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A Seeker of Freedom

The art of Rodolfo Oviedo Vega can seem purely abstract, yet figuration keeps poking through in ways that give his work complexity and an enigmatic charm

A young eminent artist of El-Salvador, Paris-based Rodolfo Oviedo Vega is one of those great travellers whose tales of adventures amaze us so much as they fascinate us. Living as a practitioner of art amid the chaotic rudiments of creativity, in a city in France, he navigates his way by following the traces of his own footsteps. He marks his trails by collecting the materials like the sand beneath his feet, imbibing the textures underneath his palm, and marvelling at the knowledge of his discoveries. A persistent reader, various books like philosophy, literature, science, and myths have always been his companion in this journey. Yet, the most substantial is his encounter with the theory of spiritualism prevailing in different societies and cultures. Adventurer from Central America, from El Salvador to Chile, going through the archipelago of San Blas, the artist has travelled along India living in Kerala and then in the Himalaya. He has crossed Europe and showed his work in Paris, Madrid, Tallinn and Milan. The memory of his journeys and the places where he has lived are realised on his canvas. The process of creation is a complex assembly conjugating a subtle poetic and a technical mastery full up with references of art history. A qualified archaeologist, he displayed his works at the Indira Gandhi National Centre for the Arts, New Delhi this September The exhibition inaugurated by MoS Meenakshi Lekhi was made possible in coordination with the Embassy of the Republic of El Salvador and Indian Council for Cultural Relation (ICCR).

Rodolfo’s paintings can seem at first glance to be heavy, even opaque on the canvas, yet on closer inspection they became surprisingly varied in their textures. Parts of some works have an appealing heft, with collage elements and layers of oil paint worked into a thick impasto, while others can seem as light and delicate as fallen leaves. His paintings act almost like an axis that centres his distinctive stories. Carefully collected materials like wire, sand, and leaf, amongst others, synthesise together with his memories and result in a well-rehearsed composition. Acrylic and neon painted canvases delightfully demonstrate an accumulation of universal or mythological motifs simplified on the verge of abstraction. Correspondingly, he juxtaposition of geometrical patterns, colours, and textures codify his language yet make them intriguing. Taking an in-depth look at the composition reveals layers of motifs like architecture, temple, rays, the sun, the moon, and undoubtedly more. Perhaps, it depicts the sky with the movement of the sun or the moon in a three-dimensional space where possibly home is the key element. However, Rodolfo says that every painting eludes its viewer to interact for a specific time. The piece must have an inherent essence, intense enough to attract the viewer. It should drive the spectator to take in each detail as well as perceive the painting in its totality. The abstract forms of some works recall portraiture, while the perspectives and horizon line in others harks back to the landscape-painting tradition. Architectural elements frequently appear in Rodolfo’s work– railings, windows, arches, often in sombre colours that emphasise their geometric armatures – and show his interest in urban space and construction.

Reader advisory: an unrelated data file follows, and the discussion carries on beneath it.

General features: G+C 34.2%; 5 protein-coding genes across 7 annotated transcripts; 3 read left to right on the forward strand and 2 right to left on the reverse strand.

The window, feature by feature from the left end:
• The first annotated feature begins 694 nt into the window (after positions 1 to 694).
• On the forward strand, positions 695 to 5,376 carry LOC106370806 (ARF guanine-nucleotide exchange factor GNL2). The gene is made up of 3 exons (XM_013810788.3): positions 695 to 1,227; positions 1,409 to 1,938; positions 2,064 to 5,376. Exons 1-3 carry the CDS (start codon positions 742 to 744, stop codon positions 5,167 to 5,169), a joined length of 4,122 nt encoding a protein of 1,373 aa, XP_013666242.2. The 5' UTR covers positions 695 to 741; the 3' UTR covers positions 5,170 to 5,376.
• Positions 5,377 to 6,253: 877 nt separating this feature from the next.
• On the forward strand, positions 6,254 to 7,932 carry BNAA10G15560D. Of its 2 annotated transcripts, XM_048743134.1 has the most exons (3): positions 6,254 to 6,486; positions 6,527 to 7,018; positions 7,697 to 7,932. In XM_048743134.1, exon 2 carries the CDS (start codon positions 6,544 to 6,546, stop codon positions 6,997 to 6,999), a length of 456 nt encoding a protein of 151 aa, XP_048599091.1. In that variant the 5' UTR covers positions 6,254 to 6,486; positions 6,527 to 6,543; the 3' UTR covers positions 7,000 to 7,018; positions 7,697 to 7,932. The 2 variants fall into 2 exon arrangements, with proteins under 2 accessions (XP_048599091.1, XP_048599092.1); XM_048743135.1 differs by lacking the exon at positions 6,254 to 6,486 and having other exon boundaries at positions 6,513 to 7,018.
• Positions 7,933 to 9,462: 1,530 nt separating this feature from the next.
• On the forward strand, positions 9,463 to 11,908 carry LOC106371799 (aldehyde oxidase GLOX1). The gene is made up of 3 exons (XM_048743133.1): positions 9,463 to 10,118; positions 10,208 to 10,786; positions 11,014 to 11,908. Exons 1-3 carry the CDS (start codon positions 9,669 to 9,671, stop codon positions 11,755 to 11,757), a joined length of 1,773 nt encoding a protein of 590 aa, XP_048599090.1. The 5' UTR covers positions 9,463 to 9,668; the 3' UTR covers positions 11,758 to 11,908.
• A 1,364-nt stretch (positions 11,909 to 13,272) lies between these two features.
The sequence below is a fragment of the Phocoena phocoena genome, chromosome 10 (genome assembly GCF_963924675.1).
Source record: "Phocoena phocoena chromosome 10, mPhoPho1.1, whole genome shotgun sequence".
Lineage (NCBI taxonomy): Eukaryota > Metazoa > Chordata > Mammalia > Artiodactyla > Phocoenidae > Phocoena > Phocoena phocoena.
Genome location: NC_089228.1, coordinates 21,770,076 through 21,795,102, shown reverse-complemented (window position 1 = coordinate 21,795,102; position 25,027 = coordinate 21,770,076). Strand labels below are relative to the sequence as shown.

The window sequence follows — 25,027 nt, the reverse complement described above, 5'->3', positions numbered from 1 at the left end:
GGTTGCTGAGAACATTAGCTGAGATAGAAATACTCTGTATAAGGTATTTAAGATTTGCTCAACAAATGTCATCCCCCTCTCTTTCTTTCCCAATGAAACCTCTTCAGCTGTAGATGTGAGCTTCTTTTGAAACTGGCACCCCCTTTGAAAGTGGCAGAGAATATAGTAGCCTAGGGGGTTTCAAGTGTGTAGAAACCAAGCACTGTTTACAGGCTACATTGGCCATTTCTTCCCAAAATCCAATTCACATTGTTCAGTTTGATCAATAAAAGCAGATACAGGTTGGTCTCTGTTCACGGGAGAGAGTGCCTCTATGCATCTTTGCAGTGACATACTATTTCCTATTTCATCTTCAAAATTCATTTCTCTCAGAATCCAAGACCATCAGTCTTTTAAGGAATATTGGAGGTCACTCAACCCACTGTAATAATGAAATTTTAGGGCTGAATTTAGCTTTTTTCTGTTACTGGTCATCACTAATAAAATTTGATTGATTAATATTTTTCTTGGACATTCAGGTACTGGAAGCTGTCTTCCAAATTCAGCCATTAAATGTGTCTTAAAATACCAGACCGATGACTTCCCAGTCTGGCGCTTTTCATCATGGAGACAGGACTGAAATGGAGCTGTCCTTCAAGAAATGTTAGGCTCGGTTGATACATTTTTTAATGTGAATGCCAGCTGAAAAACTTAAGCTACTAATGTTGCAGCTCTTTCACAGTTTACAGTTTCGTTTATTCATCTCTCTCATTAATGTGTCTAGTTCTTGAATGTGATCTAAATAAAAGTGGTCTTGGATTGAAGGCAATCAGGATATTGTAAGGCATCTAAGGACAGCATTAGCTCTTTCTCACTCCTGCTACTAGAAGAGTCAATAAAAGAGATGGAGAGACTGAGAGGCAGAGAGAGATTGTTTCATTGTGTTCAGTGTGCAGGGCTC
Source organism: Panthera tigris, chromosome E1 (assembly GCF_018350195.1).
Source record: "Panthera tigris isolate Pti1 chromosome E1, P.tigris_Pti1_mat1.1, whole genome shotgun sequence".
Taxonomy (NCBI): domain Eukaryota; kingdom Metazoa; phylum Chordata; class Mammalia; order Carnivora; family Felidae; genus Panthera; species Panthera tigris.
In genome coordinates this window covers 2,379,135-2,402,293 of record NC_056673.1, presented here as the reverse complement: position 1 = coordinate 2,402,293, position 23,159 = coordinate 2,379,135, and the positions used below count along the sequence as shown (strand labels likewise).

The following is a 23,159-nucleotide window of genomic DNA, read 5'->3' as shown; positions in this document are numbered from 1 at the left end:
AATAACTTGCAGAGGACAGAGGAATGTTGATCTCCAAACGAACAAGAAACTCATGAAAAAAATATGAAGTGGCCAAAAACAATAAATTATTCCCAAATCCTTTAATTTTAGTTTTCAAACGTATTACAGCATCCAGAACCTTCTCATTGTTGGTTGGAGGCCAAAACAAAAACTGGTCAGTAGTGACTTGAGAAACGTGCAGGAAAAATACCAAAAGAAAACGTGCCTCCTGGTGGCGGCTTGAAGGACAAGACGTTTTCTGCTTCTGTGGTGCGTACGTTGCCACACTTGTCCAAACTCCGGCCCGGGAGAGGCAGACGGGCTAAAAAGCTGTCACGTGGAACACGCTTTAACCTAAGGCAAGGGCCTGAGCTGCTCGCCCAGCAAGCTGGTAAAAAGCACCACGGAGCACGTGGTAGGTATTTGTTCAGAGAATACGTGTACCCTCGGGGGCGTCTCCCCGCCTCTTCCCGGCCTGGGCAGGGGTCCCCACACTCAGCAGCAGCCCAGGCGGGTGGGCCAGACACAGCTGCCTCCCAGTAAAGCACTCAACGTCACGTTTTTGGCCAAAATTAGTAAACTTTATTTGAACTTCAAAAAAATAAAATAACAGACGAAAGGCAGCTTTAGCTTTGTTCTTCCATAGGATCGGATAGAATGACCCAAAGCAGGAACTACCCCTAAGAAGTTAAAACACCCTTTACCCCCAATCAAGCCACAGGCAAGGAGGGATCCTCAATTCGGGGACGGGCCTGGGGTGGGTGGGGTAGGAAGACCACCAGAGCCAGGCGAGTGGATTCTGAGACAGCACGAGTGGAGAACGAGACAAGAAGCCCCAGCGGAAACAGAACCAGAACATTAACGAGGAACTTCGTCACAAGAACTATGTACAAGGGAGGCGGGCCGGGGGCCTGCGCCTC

Far from pure abstraction, these works often lead us into explorations of the aesthetic possibilities of buildings, with their multiple planes and volumes, and the architectural forms of contemporary cities, which, in his hands, can look familiar to any city dweller yet also strange and even a bit alienating. This engagement with urban architecture also suggests a connection to his native El Salvador, the most urbanised country of Latin America. Rodolfo inhabits and plays out these contradictions in his work, without – to his great credit as an artist – ever trying to resolve them into neat packages, creating instead works that are complex, multi-layered and deeply human.